A virtual industry has sprung up in academic and policy circles over Samuel Huntington's 'clash of civilization' thesis. Most of the responses have been punishing critiques of its essentialist tendencies and arguments for more contingent and complex understandings of the role of culture and religion in international conflict and co-operation in the post-cold war era. Yet, curiously but perhaps not surprisingly, Huntington's ideas have had particular resilience when it comes to analyses of Islam. The volumes under review here provide us with some recent additions to this ongoing debate.
Of the four books reviewed, one gives an interesting version of Huntington's thesis, two offer critical perspectives on the role of Islam and religion more generally in the modern world, and the last provides a historical chronicle of American foreign policy debates on political Islam from Jimmy Carter to Bill Clinton. Along the way they reveal interesting insights into how the debate has played out in practice. At the roots of these debates is the extent to which culture and religion are emerging as significant, if not destabalizing, variables in world politics.
Political Islam and Global Disorder
Tibi's The Challenge of Fundamentalism offers a clear and analytically interesting version of Huntington's clash of civilizations thesis. A devout Muslim, Tibi is both an apologist for Islam as a religion and a 'hawk' when it comes to its fundamentalist manifestation. 'For me as a Muslim,' writes Tibi, 'Islam itself, being a tolerant religion, is not and can not be a threat ... But Islamic fundamentalism, or political Islam, is a horse of another colour: this brand of fundamentalism poses a grave challenge to world politics, security, and stability' (p ix).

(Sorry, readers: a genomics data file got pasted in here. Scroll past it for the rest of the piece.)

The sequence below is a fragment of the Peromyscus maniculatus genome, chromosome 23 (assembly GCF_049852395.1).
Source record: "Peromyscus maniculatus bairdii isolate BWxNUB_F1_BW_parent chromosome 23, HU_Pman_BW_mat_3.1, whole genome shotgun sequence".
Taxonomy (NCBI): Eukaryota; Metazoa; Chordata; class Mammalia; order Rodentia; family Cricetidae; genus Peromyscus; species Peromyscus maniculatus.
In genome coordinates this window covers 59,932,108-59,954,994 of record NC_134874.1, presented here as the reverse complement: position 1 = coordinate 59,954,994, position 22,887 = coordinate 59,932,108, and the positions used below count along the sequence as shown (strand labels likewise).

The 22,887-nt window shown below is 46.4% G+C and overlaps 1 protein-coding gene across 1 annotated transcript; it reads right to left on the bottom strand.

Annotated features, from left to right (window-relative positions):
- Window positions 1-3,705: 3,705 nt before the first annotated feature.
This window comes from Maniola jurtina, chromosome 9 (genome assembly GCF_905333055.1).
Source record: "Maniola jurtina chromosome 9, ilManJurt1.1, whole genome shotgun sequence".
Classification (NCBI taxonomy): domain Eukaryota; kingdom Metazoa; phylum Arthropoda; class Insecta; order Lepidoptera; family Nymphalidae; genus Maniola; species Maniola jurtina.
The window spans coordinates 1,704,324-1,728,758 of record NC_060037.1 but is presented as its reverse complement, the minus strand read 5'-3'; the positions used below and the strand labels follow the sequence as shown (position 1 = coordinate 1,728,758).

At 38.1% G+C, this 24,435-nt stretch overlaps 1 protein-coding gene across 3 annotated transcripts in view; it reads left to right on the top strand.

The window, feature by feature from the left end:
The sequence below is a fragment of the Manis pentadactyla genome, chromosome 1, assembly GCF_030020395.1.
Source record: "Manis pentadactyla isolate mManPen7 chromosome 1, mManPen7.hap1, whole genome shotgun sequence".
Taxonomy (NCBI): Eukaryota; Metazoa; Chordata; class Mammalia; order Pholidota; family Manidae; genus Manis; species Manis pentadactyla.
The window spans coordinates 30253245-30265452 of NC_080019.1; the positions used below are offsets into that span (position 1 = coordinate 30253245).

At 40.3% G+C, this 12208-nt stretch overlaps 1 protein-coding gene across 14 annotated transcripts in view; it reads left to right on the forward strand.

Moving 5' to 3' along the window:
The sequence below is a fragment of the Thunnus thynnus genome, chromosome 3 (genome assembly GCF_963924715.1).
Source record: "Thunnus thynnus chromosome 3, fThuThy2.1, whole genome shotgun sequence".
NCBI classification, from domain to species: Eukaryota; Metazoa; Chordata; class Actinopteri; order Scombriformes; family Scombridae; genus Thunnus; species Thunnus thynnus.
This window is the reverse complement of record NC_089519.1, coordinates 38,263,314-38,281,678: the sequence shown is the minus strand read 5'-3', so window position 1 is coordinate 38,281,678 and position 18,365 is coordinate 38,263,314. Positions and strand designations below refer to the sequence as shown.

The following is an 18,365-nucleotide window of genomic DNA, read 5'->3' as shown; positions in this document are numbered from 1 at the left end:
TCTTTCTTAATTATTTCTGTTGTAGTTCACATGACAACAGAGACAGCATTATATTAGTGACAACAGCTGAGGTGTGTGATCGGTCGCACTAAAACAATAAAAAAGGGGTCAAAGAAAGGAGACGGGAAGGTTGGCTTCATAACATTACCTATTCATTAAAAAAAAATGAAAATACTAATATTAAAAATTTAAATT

Tibi's starting point for understanding Islamic fundamentalism is the process of globalization, a term he takes great care to define. First and foremost, globalization is intrinsically linked to the spread of modernity around the world. This process has been facilitated by the emergence and promotion of a variety of uniform structures on a global basis that he calls 'institutional modernity.' This is most clearly seen in the political division of the world into secular nation-states, but it has been strengthened in recent years by an acceleration in the global spread of technology and the emergence -- not unrelated -- of a more integrated global economic system.
However, the globalization process is incomplete because it has failed to spread the cultural aspects of modernity that will lead to the emergence of universal norms and values at the global level. Cultural modernity, for example, is something more than 'McDonaldization, the drinking of Coca-Cola, or the watching of soap operas on television' (p 25). Rather, it is underpinned by the emergence of individuals who have broken free of their ascriptive civilizational roots and are capable of determining their individual destiny and social and natural environment (p 24). Preventing the more holistic spread of modernity has been the strength of non-Western civilizations -- defined as world-views that unite a variety of different and local cultures. The normative foundations of these world-views are often at odds with those of the West. Suppressed during the bi-polar days of the cold war, they have re-emerged onto centre stage in the global arena. This has created a real potential for conflict, especially between the West, founded on the idea of a secular, democratic nation-state, and Islam, which Tibi sees as having more universalistic, theocratic, if not authoritarian, imperatives.
To avoid a civilizational dash, Tibi calls for 'civilizational accommodation' on grounds of mutual equality, respect, and recognition (p 3). This process of accommodation has certainly been made more difficult by the hegemonic nature of Western civilization. Tibi's sympathies clearly lie with the modernity project emanating from the West. …